Monday, May 31, 2010

Memorial Day

From SGT Mark M. Middlebrook:


   Memorial Day is considered the unofficial start of summer and indeed it probably is.  Today across this vast and beautiful country of ours backyard barbecues are being put to good use, friends and family are traveling near and far, and bathing suits are being donned.  While Memorial Day has become a treasured holiday to finally shrug off winter and welcome summer we must not forget the day’s true meaning.  Memorial 
Day is not a day for our honorable veterans; Memorial Day is instead a day when we honor those no longer among us.  It is a day to honor those who answered a far off call and never returned home.  They answered the call knowing they may lose their lives but did so in order to preserve something that they love, something much greater than any one individual.
            We take time to remember this nation's fallen sons and daughters but we must also remember their families.  They all lost a piece of themselves the day they each received the terrible news brought to them from a foreign land.  They are left here in this life forced to bear the pain and continue the memory of a fallen patriot.  They must never be forced to bear such a burden alone.  The ones they lost did not give their lives solely for their families; they gave their most precious possession so that torch of freedom could continue to illuminate the world.  They gave their lives for each and everyone of us who knows what it means to be free.  So I ask that all who hear or read these words take a moment and remember those valiant men and women as well as their families.  Take a moment so that we may all share the burden that is the cost of the American way of life.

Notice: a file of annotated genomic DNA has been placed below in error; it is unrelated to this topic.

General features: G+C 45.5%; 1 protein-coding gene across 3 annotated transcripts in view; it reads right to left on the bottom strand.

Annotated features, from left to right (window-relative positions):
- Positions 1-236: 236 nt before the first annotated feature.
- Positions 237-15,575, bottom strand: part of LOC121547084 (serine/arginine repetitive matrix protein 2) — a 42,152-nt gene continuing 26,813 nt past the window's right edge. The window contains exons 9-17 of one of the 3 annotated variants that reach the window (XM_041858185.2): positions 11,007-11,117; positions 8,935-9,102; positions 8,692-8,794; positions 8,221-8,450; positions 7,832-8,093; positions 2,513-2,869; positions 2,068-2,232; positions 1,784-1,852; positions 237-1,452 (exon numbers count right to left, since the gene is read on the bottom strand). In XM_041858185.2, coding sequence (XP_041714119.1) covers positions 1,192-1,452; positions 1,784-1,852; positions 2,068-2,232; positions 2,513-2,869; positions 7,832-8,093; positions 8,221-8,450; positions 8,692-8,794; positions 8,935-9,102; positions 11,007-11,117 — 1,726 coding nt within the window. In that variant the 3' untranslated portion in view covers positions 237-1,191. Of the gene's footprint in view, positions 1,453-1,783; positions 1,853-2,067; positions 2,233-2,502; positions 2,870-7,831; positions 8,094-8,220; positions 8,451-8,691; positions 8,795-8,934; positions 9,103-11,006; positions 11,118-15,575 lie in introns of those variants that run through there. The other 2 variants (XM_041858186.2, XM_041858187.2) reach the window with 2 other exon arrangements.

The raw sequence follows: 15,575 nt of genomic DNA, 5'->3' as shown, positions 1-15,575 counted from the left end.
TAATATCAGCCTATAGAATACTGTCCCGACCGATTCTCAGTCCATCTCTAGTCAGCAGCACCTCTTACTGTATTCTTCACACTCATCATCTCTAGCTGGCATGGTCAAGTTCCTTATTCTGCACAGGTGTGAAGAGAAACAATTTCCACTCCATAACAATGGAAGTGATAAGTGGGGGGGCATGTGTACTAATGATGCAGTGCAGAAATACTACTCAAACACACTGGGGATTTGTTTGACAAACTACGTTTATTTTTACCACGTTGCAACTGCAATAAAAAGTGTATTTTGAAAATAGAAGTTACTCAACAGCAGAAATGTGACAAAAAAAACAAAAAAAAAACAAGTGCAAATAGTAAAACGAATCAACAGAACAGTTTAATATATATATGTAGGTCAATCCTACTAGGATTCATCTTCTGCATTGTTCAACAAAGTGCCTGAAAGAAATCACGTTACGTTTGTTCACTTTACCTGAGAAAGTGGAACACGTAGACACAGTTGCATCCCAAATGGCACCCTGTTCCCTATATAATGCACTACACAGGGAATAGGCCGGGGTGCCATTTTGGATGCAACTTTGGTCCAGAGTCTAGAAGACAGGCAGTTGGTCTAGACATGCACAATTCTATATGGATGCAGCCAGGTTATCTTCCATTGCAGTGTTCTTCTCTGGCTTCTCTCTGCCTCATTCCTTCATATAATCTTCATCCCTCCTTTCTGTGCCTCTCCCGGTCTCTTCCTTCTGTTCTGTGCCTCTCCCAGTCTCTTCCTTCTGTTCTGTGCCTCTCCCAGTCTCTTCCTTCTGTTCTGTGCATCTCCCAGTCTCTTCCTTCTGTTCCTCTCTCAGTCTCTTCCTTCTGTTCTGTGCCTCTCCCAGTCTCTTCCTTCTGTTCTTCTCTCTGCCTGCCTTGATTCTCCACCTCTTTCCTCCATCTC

Saturday, May 29, 2010

Red Falcon deployment from April 2010

FORT BRAGG, N.C. – The 1st Battalion, 325th Airborne Infantry Regiment, 2nd Brigade Combat Team, 82nd Airborne Division, Division Ready Force one of the Global Response Force has received orders to deploy to Afghanistan in May in support of Operation Enduring Freedom.
This deployment is the ninth deployment for a 2nd BCT unit since the terrorist attacks of September 11, 2001.
For the past 19 months, the 2nd BCT has been the forcible entry component of the Nation’s Global Response Force. The Battalion recently participated in Operation Unified Response, providing humanitarian assistance in Haiti following the devastating earthquake that struck there in January.
The battalion will take part in the International Security Assistance Force effort increasing the capabilities of the Afghan National Security Forces and improving security for the Afghan people.
The remainder of the BCT will continue to serve as the Army Component of the GRF, prepared to deploy on short notice contingency operations anywhere in the world.

Sunday, May 16, 2010

End of an era: Atlantis

Photos by Mike M.

Space shuttle Atlantis on its last mission. I was hoping to go but was still dealing with the after effects of radiation therapy. Maybe in November.

Saturday, May 15, 2010

Our patriotic dogs on Armed Forces Day

Olustee (left - named after a Civil War battle) and Glider (right- named after 1st battalion, 325th Glider Infantry Regiment)

Friday, May 14, 2010

Prayer request

This is from one of the class of  Leadership Jacksonville 2010:
 
One of my classmates from JU, Andy Conrad, former Naval Aviator and now a Delta pilot, has a 20 year-old nephew from Jacksonville who was grievously wounded by an IED in Afghanistan late last week.  His name is Tyler Southern and he has lost both legs and one arm, and may still lose the other.  He arrived at Bethesda two days ago via Germany where he is just starting to come out of consciousness.
 
A couple of things have happened since I learned this from Andy.
  • I alerted one of my former Navy bosses, Rear Admiral Kevin Delaney because he is on the board of the Wounded Warrior Project (WWP) which is based here in Jacksonville, but serves injured combat veterans all over the country.
  • He in turn alerted the WWP Bethesda team who actively and personally assisted the family upon Tyler's arrival from Germany.
  • One of Tyler's former high school classmates now apparently works for the new Jacksonville Sharks Arena Football League team, and tomorrow night the Sharks are playing a home game at 7:35 PM and originally intended to donate 100 percent of the proceeds to Tyler to aid in his recovery.
  • Tyler's family has unselfishly asked that those proceeds instead be donated to WWP so that even more injured veterans will benefit.